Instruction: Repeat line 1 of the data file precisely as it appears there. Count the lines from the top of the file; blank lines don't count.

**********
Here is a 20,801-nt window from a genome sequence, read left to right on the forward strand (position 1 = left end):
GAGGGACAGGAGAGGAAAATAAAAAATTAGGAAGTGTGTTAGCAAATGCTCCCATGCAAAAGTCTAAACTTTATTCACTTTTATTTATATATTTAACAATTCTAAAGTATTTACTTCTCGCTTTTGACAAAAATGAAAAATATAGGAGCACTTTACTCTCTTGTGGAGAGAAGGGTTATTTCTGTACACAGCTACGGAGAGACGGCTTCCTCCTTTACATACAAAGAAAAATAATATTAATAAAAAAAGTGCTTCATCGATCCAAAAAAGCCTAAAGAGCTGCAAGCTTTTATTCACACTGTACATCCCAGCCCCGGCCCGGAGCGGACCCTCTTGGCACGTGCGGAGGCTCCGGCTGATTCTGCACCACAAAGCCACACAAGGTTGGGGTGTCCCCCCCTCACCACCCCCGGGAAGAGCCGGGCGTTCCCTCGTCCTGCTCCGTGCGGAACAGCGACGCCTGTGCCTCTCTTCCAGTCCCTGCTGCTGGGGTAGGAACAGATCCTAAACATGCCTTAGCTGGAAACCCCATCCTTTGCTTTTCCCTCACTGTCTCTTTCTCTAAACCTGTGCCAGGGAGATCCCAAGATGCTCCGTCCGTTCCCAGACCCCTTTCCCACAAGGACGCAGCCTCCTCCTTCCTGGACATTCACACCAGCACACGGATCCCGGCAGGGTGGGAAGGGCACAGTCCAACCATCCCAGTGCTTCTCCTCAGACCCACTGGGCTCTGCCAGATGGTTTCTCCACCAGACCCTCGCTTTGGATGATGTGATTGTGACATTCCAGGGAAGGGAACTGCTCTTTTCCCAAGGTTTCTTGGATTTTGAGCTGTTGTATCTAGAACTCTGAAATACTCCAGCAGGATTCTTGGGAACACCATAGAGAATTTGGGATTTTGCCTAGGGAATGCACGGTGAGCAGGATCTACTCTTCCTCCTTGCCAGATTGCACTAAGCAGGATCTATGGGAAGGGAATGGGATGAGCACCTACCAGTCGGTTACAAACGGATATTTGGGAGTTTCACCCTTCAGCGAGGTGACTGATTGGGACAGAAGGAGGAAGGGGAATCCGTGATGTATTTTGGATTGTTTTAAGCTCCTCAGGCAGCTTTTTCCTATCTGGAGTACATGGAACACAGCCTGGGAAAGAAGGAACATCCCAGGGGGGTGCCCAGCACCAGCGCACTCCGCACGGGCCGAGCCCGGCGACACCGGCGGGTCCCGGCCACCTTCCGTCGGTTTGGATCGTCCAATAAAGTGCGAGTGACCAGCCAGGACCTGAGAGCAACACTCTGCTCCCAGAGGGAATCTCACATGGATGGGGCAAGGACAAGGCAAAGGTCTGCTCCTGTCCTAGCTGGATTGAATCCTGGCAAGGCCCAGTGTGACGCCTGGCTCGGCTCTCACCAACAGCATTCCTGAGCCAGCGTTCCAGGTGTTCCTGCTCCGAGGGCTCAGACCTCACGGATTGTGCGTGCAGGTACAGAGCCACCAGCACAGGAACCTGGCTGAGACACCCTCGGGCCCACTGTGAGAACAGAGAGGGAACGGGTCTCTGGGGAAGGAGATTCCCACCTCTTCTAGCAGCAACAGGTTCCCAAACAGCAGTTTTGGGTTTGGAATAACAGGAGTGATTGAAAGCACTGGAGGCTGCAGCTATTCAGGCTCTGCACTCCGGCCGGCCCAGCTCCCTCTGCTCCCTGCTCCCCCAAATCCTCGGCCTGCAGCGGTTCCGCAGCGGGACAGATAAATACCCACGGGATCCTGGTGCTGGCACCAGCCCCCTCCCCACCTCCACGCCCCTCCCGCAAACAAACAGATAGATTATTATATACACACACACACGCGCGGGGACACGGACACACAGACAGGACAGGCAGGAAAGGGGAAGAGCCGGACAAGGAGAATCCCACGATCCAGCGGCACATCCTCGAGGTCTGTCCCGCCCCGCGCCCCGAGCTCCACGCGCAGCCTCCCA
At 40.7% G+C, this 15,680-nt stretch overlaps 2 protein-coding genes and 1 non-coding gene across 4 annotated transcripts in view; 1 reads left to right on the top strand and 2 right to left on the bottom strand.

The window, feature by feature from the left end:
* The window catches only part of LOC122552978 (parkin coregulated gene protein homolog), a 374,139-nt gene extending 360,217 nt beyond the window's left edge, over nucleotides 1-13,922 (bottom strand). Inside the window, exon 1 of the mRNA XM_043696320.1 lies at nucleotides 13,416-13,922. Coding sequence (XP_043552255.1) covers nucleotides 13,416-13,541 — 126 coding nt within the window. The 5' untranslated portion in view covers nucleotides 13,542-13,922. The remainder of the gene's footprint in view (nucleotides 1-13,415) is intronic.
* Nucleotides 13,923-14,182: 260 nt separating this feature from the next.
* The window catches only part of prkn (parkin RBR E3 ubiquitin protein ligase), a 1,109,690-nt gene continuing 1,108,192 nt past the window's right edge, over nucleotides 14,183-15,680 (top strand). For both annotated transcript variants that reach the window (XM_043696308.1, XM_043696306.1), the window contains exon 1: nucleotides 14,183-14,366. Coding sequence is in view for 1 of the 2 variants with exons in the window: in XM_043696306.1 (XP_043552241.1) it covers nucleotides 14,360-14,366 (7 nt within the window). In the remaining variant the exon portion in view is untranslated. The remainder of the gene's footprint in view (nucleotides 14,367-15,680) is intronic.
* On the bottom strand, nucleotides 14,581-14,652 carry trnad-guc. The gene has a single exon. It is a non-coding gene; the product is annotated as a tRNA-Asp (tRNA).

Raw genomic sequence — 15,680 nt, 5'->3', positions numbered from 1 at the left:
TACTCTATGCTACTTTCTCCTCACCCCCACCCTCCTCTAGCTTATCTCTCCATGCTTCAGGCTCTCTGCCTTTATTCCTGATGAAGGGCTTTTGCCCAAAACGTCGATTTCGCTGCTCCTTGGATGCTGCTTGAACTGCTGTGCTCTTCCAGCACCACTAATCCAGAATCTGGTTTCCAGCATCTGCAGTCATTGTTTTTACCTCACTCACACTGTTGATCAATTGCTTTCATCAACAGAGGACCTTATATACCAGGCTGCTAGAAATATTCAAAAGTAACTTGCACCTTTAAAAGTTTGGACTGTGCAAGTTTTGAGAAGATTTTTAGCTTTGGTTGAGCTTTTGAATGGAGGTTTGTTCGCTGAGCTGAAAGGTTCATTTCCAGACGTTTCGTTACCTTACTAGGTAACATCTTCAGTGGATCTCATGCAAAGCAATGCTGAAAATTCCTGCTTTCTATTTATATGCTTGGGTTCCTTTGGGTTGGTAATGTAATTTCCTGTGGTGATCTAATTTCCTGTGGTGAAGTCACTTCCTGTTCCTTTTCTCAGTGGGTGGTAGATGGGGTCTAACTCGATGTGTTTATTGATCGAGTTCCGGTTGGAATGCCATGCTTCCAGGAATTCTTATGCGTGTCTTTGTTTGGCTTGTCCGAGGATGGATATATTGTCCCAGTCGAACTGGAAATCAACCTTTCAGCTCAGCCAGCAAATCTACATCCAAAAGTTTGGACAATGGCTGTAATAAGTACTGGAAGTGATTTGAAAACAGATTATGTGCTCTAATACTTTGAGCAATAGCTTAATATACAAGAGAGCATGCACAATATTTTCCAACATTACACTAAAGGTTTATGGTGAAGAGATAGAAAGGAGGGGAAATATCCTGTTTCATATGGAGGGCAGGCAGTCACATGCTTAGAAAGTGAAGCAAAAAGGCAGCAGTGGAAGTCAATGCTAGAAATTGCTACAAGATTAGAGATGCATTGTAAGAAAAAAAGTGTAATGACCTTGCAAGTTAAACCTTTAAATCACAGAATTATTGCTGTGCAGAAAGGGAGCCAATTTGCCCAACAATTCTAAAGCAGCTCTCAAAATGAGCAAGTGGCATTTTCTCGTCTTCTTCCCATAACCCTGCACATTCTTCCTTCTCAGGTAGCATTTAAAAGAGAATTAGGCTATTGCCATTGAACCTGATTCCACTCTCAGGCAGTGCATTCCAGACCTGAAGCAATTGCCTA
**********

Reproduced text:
Here is a 20,801-nt window from a genome sequence, read left to right on the forward strand (position 1 = left end):